Skip to main content

17 Things to Try on Monday Morning

... to do better Scrum.

In my Scrum Performance MasterClass Workshop, the participants reflect on how their teams and organisations do Scrum, compare how they do Scrum with Scrum 'by the book,' and create both a long term vision for improving their organization and a list of things they could start Monday morning to begin the improvement process right away.

Here's the list of things my participants identified to start doing on Monday after last week's MasterClass:
  1. Pairing: Two people work on each story. ( See 'Pair & Share, How We Do Sprint Planning 2')
  2. Review the Definition of Done in my project
  3. The Implementation Team, not the Product Owner or other manager, decides on how much work to accept in the Sprint.
  4. Improve the quality of the User Stories in my project
  5. Move testing from a separate group to the Implementation Team
  6. Hold a retrospective with the Implementation Team and Management
  7. Build awareness and acceptance for the Scrum mindset among our customers
  8. Recognize the impact of technical debt and start working to eliminating it
  9. Introduce the principle of Inspect and Adapt in management
  10. Recommit to doing Scrum well 
  11. Bring passion for doing things well back into the process
  12. Apply the Test Driven Development to process design
  13. Measure velocity instead of using it to drive Team commitments to the Product Owner
  14. Order books to learn more
  15. Create a company Agile library to help the curious find out about Scrum and Agile
  16. Use real (potential) customers and users as personae for creating user stories
  17. Look at Spotify as a role model for organizing and scaling my teams.
Gee, this list is a bit long for to do all at once. So pick one, maybe two (OK, three if the they are tiny changes) and start working there.

Better yet, this list was created for the people who created it. So reflect on how you do Scrum to create your own list! (Feel free to add your ideas in the comments!)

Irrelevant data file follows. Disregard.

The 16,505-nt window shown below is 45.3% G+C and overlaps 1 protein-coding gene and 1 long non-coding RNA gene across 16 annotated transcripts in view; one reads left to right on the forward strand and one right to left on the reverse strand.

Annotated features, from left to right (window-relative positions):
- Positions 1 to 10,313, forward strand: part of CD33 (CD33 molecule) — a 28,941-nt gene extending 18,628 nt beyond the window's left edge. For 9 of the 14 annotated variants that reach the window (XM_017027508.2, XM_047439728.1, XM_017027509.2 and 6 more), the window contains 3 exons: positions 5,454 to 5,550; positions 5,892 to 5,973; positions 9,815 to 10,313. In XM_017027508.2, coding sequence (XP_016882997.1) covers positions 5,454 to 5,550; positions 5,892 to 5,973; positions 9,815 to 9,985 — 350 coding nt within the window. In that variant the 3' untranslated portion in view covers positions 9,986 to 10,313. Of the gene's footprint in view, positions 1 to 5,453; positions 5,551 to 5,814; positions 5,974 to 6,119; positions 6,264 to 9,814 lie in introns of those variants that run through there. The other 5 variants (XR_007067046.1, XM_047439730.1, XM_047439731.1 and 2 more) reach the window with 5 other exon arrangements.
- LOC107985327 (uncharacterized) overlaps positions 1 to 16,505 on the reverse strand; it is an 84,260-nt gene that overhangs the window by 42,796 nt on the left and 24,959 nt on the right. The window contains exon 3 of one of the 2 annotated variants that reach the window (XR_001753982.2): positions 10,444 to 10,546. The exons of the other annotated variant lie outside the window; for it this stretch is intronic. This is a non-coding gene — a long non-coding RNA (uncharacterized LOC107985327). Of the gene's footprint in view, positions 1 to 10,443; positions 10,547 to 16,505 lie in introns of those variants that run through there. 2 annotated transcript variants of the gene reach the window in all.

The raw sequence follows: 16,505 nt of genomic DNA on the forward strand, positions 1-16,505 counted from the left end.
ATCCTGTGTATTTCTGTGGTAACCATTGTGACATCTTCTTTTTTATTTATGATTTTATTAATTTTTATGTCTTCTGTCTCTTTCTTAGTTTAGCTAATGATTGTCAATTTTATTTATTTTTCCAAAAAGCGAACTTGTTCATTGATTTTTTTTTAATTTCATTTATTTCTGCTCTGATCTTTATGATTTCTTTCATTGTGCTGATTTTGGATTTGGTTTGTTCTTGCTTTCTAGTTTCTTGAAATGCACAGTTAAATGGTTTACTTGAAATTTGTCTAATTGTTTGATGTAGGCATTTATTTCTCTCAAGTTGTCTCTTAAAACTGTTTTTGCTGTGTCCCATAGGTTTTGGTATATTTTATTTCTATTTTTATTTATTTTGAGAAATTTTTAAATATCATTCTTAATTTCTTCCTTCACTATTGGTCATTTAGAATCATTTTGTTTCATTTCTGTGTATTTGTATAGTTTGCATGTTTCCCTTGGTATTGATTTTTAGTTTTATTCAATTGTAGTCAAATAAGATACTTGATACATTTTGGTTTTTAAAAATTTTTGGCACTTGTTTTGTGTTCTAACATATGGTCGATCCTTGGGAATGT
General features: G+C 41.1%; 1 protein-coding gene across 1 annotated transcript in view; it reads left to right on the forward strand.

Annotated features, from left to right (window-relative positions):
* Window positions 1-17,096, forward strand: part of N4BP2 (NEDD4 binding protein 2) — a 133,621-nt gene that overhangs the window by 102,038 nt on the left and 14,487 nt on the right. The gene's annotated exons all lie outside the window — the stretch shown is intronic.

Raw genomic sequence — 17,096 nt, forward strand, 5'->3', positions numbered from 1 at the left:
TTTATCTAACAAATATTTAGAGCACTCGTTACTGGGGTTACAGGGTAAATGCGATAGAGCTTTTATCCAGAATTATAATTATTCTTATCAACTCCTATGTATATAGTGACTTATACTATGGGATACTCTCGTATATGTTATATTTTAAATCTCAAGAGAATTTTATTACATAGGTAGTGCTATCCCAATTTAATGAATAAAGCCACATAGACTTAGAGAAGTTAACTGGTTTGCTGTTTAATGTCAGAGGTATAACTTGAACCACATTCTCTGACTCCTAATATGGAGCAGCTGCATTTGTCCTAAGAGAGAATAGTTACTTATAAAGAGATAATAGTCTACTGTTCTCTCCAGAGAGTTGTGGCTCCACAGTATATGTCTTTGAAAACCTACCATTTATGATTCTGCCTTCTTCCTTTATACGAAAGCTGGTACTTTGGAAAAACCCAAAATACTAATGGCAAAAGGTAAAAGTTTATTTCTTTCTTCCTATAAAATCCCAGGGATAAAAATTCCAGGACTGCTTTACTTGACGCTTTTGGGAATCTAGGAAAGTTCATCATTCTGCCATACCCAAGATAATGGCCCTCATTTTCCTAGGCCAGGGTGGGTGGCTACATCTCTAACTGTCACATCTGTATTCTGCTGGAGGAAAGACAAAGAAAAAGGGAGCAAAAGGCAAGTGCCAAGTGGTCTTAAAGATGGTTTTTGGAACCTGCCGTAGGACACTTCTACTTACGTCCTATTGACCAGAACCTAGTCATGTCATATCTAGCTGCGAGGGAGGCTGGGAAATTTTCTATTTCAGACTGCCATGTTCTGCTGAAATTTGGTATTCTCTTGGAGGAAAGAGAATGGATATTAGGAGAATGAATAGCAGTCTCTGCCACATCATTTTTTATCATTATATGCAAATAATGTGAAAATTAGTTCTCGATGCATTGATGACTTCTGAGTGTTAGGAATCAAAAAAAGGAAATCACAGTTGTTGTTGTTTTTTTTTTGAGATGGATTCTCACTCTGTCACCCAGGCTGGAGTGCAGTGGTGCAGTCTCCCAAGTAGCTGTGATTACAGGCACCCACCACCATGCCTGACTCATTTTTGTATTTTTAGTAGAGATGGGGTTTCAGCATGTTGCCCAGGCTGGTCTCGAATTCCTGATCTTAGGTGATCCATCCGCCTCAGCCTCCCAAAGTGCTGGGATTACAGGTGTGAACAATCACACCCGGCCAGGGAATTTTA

Popular posts from this blog

Sample Definition of Done

Why does Scrum have a Definition of Done? Simple, everyone involved in the project needs to know and understand what Done means. Furthermore, Done should be really done, as in, 'there is nothing stopping us from earning value with this function, except maybe the go-ahead from the Product Owner. Consider the alternative:
Project Manager: Is this function done?
Developer: Yes
Project Manager: So we can ship it?
Developer: Well, No. It needs to be tested, and I need to write some documentation, but the code works, really. I tested it... (pause) ...on my machine. What's wrong with this exchange? To the developer and to the project manager, "done" means something rather different. To the developer in this case, done means: "I don't have to work on this piece of code any more (unless the tester tells me something is wrong)." The project leader is looking for a statement that the code is ready to ship.

At its most basic level, a definition of Done creates a sh…

Explaining Story Points to Management

During the February Scrum Breakfast in Zurich, the question arised, "How do I explain Story Points to Management?" A good question, and in all honesty, developers can be an even more critical audience than managers.

Traditional estimates attempt to answer the question, "how long will it take to develop X?" I could ask you a similar question, "How long does it take to get the nearest train station?

The answer, measured in time, depends on two things, the distance and the speed. Depending on whether I plan to go by car, by foot, by bicycle or (my personal favorite for short distances) trottinette, the answer can vary dramatically. So it is with software development. The productivity of a developer can vary dramatically, both as a function of innate ability and whether the task at hand plays to his strong points, so the time to produce a piece of software can vary dramatically. But the complexity of the problem doesn't depend on the person solving it, just …

Money for Nothing, Changes for Free

“Money for Nothing, Changes for Free” encourages both customers and suppliers to focus on value.

A key advantage of Scrum projects is that at least once per sprint you have something that could be shipped and no work in progress. You can change direction every sprint, and you can reevaluate whether the project is a good investment or if your money could be better spent elsewhere. Abrupt cancellation is risky for the supplier.

While the concept of an early-exit penalty is not new, Jeff Sutherland gave it a unique allure with his allusion to the Dire Straits hit.
Desired Benefit Incentivize both customers and suppliers to focus on functionality that provides genuine value.
Structure This works with Agile software projects because there is little or no work in progress. After each Sprint, functionality is either complete or not started. Work is basically on a Time and Materials basis with a cost target, often with the intention that the project should not use up the entire project budge…